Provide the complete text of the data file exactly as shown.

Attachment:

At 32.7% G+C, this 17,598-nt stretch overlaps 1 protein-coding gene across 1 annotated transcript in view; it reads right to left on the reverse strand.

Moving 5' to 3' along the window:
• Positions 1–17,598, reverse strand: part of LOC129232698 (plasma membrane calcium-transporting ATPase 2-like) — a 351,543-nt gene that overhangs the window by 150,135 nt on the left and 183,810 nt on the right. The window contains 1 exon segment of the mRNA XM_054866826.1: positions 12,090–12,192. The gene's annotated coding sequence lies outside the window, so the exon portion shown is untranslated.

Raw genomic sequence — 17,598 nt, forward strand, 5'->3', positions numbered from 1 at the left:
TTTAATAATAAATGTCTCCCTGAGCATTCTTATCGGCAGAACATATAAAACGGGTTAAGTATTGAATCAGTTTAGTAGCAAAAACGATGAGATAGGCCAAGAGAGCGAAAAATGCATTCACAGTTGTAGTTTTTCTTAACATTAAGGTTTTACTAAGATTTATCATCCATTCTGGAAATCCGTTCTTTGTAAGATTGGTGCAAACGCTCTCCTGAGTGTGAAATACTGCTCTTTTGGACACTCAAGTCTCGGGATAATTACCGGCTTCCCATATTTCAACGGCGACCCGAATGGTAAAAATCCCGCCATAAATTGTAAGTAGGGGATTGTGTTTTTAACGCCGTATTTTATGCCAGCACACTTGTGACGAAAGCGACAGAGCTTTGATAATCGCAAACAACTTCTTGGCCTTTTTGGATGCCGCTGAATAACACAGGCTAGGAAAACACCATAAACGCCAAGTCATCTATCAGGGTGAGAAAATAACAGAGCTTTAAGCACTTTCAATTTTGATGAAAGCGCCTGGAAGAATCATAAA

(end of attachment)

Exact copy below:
At 32.7% G+C, this 17,598-nt stretch overlaps 1 protein-coding gene across 1 annotated transcript in view; it reads right to left on the reverse strand.

Moving 5' to 3' along the window:
• Positions 1–17,598, reverse strand: part of LOC129232698 (plasma membrane calcium-transporting ATPase 2-like) — a 351,543-nt gene that overhangs the window by 150,135 nt on the left and 183,810 nt on the right. The window contains 1 exon segment of the mRNA XM_054866826.1: positions 12,090–12,192. The gene's annotated coding sequence lies outside the window, so the exon portion shown is untranslated.

Raw genomic sequence — 17,598 nt, forward strand, 5'->3', positions numbered from 1 at the left:
TTTAATAATAAATGTCTCCCTGAGCATTCTTATCGGCAGAACATATAAAACGGGTTAAGTATTGAATCAGTTTAGTAGCAAAAACGATGAGATAGGCCAAGAGAGCGAAAAATGCATTCACAGTTGTAGTTTTTCTTAACATTAAGGTTTTACTAAGATTTATCATCCATTCTGGAAATCCGTTCTTTGTAAGATTGGTGCAAACGCTCTCCTGAGTGTGAAATACTGCTCTTTTGGACACTCAAGTCTCGGGATAATTACCGGCTTCCCATATTTCAACGGCGACCCGAATGGTAAAAATCCCGCCATAAATTGTAAGTAGGGGATTGTGTTTTTAACGCCGTATTTTATGCCAGCACACTTGTGACGAAAGCGACAGAGCTTTGATAATCGCAAACAACTTCTTGGCCTTTTTGGATGCCGCTGAATAACACAGGCTAGGAAAACACCATAAACGCCAAGTCATCTATCAGGGTGAGAAAATAACAGAGCTTTAAGCACTTTCAATTTTGATGAAAGCGCCTGGAAGAATCATAAA